For many researchers, perhaps especially for those in graduate school, the successful publishing of a paper in a journal such as Nature or Science is the pinacle of professional success. General wisdom, backed by hard numbers, shows how difficult it is to publish a paper in such high impact journals. But is that difficulty solely do to the immense competition for limited space? Or are researchers also battling a specific editorial agenda that seeks to pick papers for publication based upon a set of limited criteria. According to the editors of Nature, the answer to those questions is no.
Today in Nature, an editorial discusses the journal's paper selection process. The editorial seeks to address several "myths" about the selection process at Nature, including that "Nature's editors seek to inflate the journal's impact factor by sifting through submitted papers (some 16,000 last year) in search of those that promise a high citation rate", or that the editors "allow one negative referee to determine the rejection of a paper".
The editors seek to dispel these myths using specific examples and descriptions of their role during the paper submission/ peer review process. In the end, the editors claim, the choice to publish a paper in Nature is not based on the authors identities, the potential impact factor, or the opinion of any particular referee. Instead, they "make the final call on the basis of criteria such as the paper's depth of mechanistic insight, or its value as a data resource or in enabling applications of an innovative technique."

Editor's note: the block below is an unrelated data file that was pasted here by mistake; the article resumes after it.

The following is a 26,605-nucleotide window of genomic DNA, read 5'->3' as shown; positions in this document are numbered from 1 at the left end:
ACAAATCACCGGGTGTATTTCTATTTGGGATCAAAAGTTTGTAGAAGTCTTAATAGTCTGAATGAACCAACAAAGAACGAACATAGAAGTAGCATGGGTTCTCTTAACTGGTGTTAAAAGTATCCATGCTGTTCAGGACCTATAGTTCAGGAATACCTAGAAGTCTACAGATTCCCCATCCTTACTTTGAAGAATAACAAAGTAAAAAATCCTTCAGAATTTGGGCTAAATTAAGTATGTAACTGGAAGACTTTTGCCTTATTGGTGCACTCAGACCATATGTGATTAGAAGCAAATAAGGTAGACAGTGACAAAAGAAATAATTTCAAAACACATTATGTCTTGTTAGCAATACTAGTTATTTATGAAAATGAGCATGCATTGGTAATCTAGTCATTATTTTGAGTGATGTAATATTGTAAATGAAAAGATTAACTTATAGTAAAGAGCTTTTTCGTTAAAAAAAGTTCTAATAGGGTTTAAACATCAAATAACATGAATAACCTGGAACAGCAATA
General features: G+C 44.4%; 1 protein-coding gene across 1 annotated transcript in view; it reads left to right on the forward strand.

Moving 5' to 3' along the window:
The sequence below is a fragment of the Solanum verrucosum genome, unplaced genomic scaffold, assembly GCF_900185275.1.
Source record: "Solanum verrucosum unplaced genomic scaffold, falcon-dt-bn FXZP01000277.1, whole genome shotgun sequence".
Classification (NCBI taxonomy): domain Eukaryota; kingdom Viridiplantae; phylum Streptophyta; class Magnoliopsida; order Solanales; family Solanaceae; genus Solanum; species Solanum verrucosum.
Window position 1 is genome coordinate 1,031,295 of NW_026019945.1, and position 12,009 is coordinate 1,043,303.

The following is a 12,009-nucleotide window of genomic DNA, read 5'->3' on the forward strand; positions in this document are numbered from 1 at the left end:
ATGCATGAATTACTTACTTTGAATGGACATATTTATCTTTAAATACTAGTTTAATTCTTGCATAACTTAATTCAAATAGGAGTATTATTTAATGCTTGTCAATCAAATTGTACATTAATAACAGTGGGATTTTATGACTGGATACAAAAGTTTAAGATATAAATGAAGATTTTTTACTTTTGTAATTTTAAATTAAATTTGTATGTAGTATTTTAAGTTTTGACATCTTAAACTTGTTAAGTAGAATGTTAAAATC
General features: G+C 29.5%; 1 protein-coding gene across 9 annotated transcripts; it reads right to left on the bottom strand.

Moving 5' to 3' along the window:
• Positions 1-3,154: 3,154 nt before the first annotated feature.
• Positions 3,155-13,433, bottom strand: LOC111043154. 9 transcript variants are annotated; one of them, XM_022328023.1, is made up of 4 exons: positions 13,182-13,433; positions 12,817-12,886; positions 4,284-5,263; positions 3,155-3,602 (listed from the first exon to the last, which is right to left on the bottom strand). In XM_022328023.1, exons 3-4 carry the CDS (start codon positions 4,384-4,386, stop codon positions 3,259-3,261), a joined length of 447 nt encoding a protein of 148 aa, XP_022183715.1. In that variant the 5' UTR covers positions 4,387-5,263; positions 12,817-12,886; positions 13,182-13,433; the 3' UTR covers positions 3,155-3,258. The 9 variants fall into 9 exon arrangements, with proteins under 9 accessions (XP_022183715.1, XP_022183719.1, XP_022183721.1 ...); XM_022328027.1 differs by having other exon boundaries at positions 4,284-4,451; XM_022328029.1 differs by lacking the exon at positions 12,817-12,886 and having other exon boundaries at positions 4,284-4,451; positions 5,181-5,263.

While their statements are interesting, I find it highly doubtful that any single editorial will dispel the pervasive and proliferative myths that will inevitably surround the process of entry into the upper echelon of published authorship. What is interesting to me are the potential motivations behind the publishing of the editorial. What stressor triggered Nature's editors to publicly refute these (rather specific) myths? The first paragraph of the editorial states that "as the current headlines make all too clear, controversies over scientific conclusions in fields such as climate change can have the effect — deliberate or otherwise — of undermining the public's faith in science." Are the editors of Nature reacting to events such as the high-profile retraction by Lancet of the Autism/MMR Wakefield study? Do they believe their reputation is at risk due to "number of false impressions that [they] have become aware of in and beyond the research community"? How specific are the reputations of scientific journals such as Nature outside the research community? Can we expect the general public to differentiate specific scientific journals, or is it more realistic to expect a more generalized view of the publication process?
What are your thoughts? For those researchers out there, thinking back to the days before you made your living doing research, do you remember paying attention/having a decided opinion about one scientific journal over another (or any scientific journal for that matter). Does anyone have friends/relatives/spouses/acquaintances who are both members of the general public and followers of the publications in Nature/Science/scientific journal X?